My oldest kid is naming dead bugs, my youngest kid is building a "chotchkie destroyer 1,000", and I'm getting answers from my childhood from my son's allergist. It's been a strange week, as usual!
My youngest kiddo is talking more each day, and more clearly, too. He was getting all fired up about something in our dining room, jumping up and down, pointing, and he finally blurts out "Oh no! A cricket!!!" Yep, he was right. There was a HUGE ass cricket hanging out under a dining room chair. I don't do the bug thing, so when he was all "Get it, Momma!" I was all "Get Daddy, son. It's his job... it's in our vows." So, my 2 year old comes over to me, all brave, grabs my napkin, and heads for the cricket! He was totally gonna grab that thing himself. Well I told him to get Daddy to help him, so he did. He bent down with my husband to catch the intruder, and it springs up into his little, stunned face. He's all giggles, while I'm all shrieks, and I go flying into our living room, far away from the wild jumper, who will surely eat my face if he catches me. My husband bravely stomps on the cricket, then throws it in the trash. (Sorry PETA?) So, my children...
2 year old Good job, Dada, but I'm gonna miss that cricket. Then, peering into the trash can Bye jump cricket.
5 year old We can name him Jumpy McJumperson!
So, yep, he named a dead cricket. But, what else do we expect of the boy who gleefully shouts salutations at the "dead people" in the graveyard as we drive by?
Crickets were not our only excitement this week. Our youngest also figured out if he placed a hard plastic ball on the flat side of a half deflated mylar balloon and stomped on the inflated side, the ball would launch into the air. He so proudly launched several balls into my bookshelves and photos on the wall, nearly breaking the antique pocket watch in it's glass dome case, before I made it over to him. I battled with my feelings of pride over his clever invention, and anger at the invention being so potentially destructive. Most days, this is what being a parent feels like. It's like when your kid calls someone who butts in line an asshat and you're all horrified that they swore, but super proud cause that guy WAS a total asshat, and they used a new vocabulary word correctly while also recognizing socially inappropriate and rude behavior. Yep, just like that.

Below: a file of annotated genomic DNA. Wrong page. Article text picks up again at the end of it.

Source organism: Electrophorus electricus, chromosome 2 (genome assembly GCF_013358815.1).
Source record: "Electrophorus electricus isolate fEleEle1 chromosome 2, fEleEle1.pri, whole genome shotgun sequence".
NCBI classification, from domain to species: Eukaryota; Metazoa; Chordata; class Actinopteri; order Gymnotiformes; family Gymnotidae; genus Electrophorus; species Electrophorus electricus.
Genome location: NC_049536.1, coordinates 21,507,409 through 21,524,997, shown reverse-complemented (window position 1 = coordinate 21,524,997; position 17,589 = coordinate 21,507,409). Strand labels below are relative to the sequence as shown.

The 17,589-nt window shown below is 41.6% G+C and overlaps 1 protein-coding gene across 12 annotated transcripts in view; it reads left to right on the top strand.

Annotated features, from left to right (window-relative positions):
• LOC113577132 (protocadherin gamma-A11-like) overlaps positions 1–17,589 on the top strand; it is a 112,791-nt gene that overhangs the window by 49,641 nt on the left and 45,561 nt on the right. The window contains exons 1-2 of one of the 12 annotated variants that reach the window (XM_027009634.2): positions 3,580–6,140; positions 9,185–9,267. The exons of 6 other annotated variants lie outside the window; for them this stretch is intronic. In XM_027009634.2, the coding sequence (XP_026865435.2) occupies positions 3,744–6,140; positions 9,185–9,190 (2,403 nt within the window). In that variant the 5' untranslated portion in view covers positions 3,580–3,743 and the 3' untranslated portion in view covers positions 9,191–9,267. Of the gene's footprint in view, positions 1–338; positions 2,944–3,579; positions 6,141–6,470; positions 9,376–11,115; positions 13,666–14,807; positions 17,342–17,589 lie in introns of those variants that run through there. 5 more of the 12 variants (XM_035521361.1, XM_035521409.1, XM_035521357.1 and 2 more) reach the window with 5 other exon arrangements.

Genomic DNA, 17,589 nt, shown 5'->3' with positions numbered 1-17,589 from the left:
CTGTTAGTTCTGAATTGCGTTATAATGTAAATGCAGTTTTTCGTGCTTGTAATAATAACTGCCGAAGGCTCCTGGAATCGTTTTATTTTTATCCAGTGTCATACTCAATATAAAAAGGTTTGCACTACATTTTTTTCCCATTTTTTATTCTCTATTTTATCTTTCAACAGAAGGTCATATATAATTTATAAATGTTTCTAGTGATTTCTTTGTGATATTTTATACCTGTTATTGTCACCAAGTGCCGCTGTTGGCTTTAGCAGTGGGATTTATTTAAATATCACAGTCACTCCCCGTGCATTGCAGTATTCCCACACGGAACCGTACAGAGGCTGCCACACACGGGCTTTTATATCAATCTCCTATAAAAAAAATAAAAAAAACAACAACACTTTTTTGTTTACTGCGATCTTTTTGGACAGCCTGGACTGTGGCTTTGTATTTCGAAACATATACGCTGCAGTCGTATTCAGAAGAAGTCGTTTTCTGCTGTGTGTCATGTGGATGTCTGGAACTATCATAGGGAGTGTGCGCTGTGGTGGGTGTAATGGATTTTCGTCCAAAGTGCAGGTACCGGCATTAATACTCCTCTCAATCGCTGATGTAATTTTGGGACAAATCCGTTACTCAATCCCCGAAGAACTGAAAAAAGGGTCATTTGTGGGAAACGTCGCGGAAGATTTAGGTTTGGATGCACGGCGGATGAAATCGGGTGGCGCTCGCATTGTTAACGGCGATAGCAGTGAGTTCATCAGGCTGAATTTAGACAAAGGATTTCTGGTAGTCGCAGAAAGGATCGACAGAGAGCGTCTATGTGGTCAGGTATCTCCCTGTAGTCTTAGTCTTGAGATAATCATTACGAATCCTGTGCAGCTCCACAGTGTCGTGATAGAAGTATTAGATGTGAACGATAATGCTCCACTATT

On a more serious note, we finally got our oldest son's asthma properly diagnosed. We went to the asthma/allergy specialist today , fully expecting skin allergy testing, and instead he immediately recognized what our boy was going through as "cough variant asthma", which is brought on more by viruses and irritants like smoke, cold air, perfume, or exercise than allergies in my sons case. He could tell as soon as I told him that from mid September until April he catches every germ and is sick almost every day, and it gets serious quickly... with pneumonia and croup often being the end result of so many of the illnesses. He told me these kiddos do catch every illness, and where it may be just a cold with the sniffles for an average kiddo, it does turn nasty for someone with cough variant asthma, and is often improperly diagnosed and treated. So, the bad news is, he'll still catch everything. The good news is, we now have proper tools to help him. We are just trying to strike a balance between easy breathing and good behavior, as the asthma and cough meds often lead to serious behavioral changes for our little guy. We now have to wait until he is ill to see what these new meds will do, hopefully we'll have the magic combo. He should mostly outgrow it.
My Mom came with us, thinking we'd have the terrible testing to go through, but it was not only a good day to find out what is really wrong with him, but it answered questions for us about MY childhood experience with the same issue. I was diagnosed with allergies and asthma, but I had the exact same experience of frequent illness through sept until spring. It was so bad, I missed so much school, that it started to psychologically mess with my head. I thought maybe I secretly didn't like school, and just couldn't admit it. Comments from teachers and students about my absences didn't help. They didn't see me up all night long coughing, or getting ill at the bus stop because the terrible coughing lead to reflux issues. They just saw me missing class. It did continue as an adult, too, just not as frequent. I still caught many illnesses, and they hit me harder than my coworkers. I'd need inhalers, have terrible chest pain, and be exhausted from being up all night coughing. I started to think I was a bad employee that didn't like work. But, magically, I didn't have the issue when the weather was nice and cough and cold season was over. Times when, if you were just gonna skip work or school for the fun of it, would actually make sense to miss. So, this visit helped me in ways I never even dreamed it could! It answered so many questions for my son, my mom, and myself. I also know I'm not hallucinating his serious illness or imaging it. You start to wonder when everyone else seems okay, or seems able to handle colds, but it seems to be some big ordeal for you. Croup, pneumonia, asthma, this is reality, but sometimes it is so much you think you MUST be dreaming... a nightmare of a dream, but certainly it could not be reality. Having answers feels like freedom. I can accept reality, and now I have the tools to deal with it, and the support. (Just looking back over the winter months of my blog from 2011, you can see what I'm talking about...)
I know that's not my usual smart ass entry, but since I do comment about the illness we go through in this house, and it probably seems ridiculous (cause it is), and I seem absent for longer periods of time, now I have a pinpointed reason why! Let's hope this year, with the meds, we can keep illnesses to a more "normal" level. Wish us luck!